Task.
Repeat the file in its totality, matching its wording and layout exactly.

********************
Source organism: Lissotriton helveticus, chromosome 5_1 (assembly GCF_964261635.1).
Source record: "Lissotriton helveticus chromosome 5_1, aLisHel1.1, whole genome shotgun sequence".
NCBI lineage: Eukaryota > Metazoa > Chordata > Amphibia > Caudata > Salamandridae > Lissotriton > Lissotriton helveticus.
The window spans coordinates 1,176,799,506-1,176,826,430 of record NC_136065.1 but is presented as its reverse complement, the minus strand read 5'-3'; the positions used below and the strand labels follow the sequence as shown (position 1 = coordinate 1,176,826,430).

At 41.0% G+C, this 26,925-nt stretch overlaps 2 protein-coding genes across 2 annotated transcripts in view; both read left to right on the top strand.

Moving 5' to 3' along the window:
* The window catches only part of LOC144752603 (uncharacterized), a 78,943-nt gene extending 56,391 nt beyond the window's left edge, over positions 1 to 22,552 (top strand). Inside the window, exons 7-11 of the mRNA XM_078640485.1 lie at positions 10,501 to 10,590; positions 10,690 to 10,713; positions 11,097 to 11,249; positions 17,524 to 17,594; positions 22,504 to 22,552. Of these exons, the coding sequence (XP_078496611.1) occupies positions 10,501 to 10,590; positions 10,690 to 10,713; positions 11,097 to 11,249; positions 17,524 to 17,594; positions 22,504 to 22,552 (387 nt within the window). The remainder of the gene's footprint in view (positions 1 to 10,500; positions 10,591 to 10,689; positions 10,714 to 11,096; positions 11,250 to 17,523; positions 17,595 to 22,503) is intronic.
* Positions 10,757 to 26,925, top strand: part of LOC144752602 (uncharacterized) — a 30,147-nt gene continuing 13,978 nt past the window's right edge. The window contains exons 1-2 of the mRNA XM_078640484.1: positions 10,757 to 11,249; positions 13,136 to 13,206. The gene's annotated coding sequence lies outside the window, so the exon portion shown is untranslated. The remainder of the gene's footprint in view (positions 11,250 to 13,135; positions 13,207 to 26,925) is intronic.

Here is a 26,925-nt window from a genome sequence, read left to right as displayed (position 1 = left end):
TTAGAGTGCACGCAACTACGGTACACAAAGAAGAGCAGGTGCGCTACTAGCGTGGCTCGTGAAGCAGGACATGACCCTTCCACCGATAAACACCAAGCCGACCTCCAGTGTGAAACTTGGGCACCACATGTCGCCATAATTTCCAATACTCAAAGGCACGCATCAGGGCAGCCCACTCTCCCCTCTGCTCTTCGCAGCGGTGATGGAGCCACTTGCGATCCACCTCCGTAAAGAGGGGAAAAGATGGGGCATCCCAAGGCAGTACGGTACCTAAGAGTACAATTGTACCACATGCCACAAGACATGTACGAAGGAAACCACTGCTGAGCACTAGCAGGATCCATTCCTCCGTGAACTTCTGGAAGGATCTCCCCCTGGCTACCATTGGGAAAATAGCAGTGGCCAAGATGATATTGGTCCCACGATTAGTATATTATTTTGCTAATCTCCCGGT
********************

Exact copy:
Source organism: Lissotriton helveticus, chromosome 5_1 (assembly GCF_964261635.1).
Source record: "Lissotriton helveticus chromosome 5_1, aLisHel1.1, whole genome shotgun sequence".
NCBI lineage: Eukaryota > Metazoa > Chordata > Amphibia > Caudata > Salamandridae > Lissotriton > Lissotriton helveticus.
The window spans coordinates 1,176,799,506-1,176,826,430 of record NC_136065.1 but is presented as its reverse complement, the minus strand read 5'-3'; the positions used below and the strand labels follow the sequence as shown (position 1 = coordinate 1,176,826,430).

At 41.0% G+C, this 26,925-nt stretch overlaps 2 protein-coding genes across 2 annotated transcripts in view; both read left to right on the top strand.

Moving 5' to 3' along the window:
* The window catches only part of LOC144752603 (uncharacterized), a 78,943-nt gene extending 56,391 nt beyond the window's left edge, over positions 1 to 22,552 (top strand). Inside the window, exons 7-11 of the mRNA XM_078640485.1 lie at positions 10,501 to 10,590; positions 10,690 to 10,713; positions 11,097 to 11,249; positions 17,524 to 17,594; positions 22,504 to 22,552. Of these exons, the coding sequence (XP_078496611.1) occupies positions 10,501 to 10,590; positions 10,690 to 10,713; positions 11,097 to 11,249; positions 17,524 to 17,594; positions 22,504 to 22,552 (387 nt within the window). The remainder of the gene's footprint in view (positions 1 to 10,500; positions 10,591 to 10,689; positions 10,714 to 11,096; positions 11,250 to 17,523; positions 17,595 to 22,503) is intronic.
* Positions 10,757 to 26,925, top strand: part of LOC144752602 (uncharacterized) — a 30,147-nt gene continuing 13,978 nt past the window's right edge. The window contains exons 1-2 of the mRNA XM_078640484.1: positions 10,757 to 11,249; positions 13,136 to 13,206. The gene's annotated coding sequence lies outside the window, so the exon portion shown is untranslated. The remainder of the gene's footprint in view (positions 11,250 to 13,135; positions 13,207 to 26,925) is intronic.

Here is a 26,925-nt window from a genome sequence, read left to right as displayed (position 1 = left end):
TTAGAGTGCACGCAACTACGGTACACAAAGAAGAGCAGGTGCGCTACTAGCGTGGCTCGTGAAGCAGGACATGACCCTTCCACCGATAAACACCAAGCCGACCTCCAGTGTGAAACTTGGGCACCACATGTCGCCATAATTTCCAATACTCAAAGGCACGCATCAGGGCAGCCCACTCTCCCCTCTGCTCTTCGCAGCGGTGATGGAGCCACTTGCGATCCACCTCCGTAAAGAGGGGAAAAGATGGGGCATCCCAAGGCAGTACGGTACCTAAGAGTACAATTGTACCACATGCCACAAGACATGTACGAAGGAAACCACTGCTGAGCACTAGCAGGATCCATTCCTCCGTGAACTTCTGGAAGGATCTCCCCCTGGCTACCATTGGGAAAATAGCAGTGGCCAAGATGATATTGGTCCCACGATTAGTATATTATTTTGCTAATCTCCCGGT